t's probably true, that a creative person cannot and doesn't want to focus the attention on just one area of creativity. Dancer, photographer, designer, illustrator (see what we mean?) ALICE WILLIAMSON, the über creative woman behind DESIGNED BY ALICE is a case in point.
A graduate of Elmhurst Ballet School, Alice Williamson has danced with the Northern Ballet, the Royal Opera, the Hong Kong Ballet before she joined Staatsballett Berlin in 2012. Now living in London and a freelance dancer, Alice juggles a lot of creative balls. One of them is her own line of awesome and particularly special ballet skirts. Her skirts are handmade in London and you can twirl in polka dots, harlequins pattern or in gorgeous peach!
We spoke to Alice Williamson about what is the hardest part of dancing, her creativity (and she got lots of that!) and what dancing means to her.
Spectacle: Why did you become a dancer?
Alice Williamson: It wasn’t conscious choice, more of an absolutely unrelenting and unquestionable need to dance. I wanted to see how far I could reach. I wanted to be part of that magic that I saw on stage. To not try would be far too devastating a thought! I was also acutely aware that I only had one shot at the ballet dream (I started my professional training really late, I was 16) and so it sat first and foremost on my list of life priorities, everything else could come later.
S: Being a dancer means to be very disciplined. Lots of practice, you need to travel a lot and you have to be conscious of what you eat. What is the hardest part of being a dancer?
AW: The discipline was something I thought I probably needed (although my general enthusiasm usually means I am incredibly hard working, so practice was never something I begrudged!) I tried to train myself to order my thoughts, become more patient: those are traits that don’t come naturally to me, but I wanted to master them! Dancing is hard, incredibly hard, and sometimes it hurts in absolutely every way imaginable, in my head, it was a temporary, incredible and privileged journey/life lesson that I had been gifted and until the input didn’t justify the reward I was happy to make those sacrifices. I’ve always treated food in a balanced way, I learnt about what food would enhance my performance, but was never restrictive with myself. It’s the fuel that makes you fly and essentially a better dancer … it’s now I’ve left the ballet –company and stopped dancing such long hours that I have to be more disciplined and conscious! Ha!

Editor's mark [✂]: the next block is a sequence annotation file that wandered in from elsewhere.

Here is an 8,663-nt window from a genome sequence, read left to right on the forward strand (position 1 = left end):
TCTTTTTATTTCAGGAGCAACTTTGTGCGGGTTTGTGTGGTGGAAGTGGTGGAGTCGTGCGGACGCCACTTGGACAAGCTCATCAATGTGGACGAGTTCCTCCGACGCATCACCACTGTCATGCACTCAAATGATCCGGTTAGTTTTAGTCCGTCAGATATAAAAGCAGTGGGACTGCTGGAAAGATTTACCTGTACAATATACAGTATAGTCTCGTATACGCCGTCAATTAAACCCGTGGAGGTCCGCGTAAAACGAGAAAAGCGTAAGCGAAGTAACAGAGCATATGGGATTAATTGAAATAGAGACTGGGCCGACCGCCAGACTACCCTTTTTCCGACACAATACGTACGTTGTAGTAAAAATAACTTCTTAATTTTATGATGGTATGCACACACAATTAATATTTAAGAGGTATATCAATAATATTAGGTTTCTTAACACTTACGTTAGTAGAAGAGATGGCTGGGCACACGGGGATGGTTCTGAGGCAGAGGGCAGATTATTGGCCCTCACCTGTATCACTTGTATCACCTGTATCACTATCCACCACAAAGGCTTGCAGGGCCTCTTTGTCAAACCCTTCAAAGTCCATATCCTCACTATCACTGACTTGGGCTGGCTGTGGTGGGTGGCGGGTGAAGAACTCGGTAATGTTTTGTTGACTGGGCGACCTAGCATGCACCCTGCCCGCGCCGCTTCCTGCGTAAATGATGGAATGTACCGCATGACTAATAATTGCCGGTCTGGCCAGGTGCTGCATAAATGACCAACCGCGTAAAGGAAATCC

S: You are much more than a dancer, how did you get started in illustration and designing fashion?
AW: I have always been just as interested ‘making’ as I am dancing, it sounds cheesy, but my soul needs to dance and my brain loves to create. I couldn’t live without either; they anchor and balance each out! I love the challenge of using my mind in all sorts of ways. I have done quite a bit of illustration, my dream is to write and illustrate a book, I hope that that may happen soon (ish!) The stage design is natural consequence of being a theatre mouse …who also has other skills.
I’d love to design for dance more: now that I am freelance, I theoretically could! It would be an exciting and interesting challenge!
S: Do you consider ballet a sport or an art form?
AW: An ART that can be enhanced by sporting knowledge and training. I see it as essentially a tool of communication, with bodies, movement. It shouldn’t be quantifiable, that defeats its purpose and it’s beauty.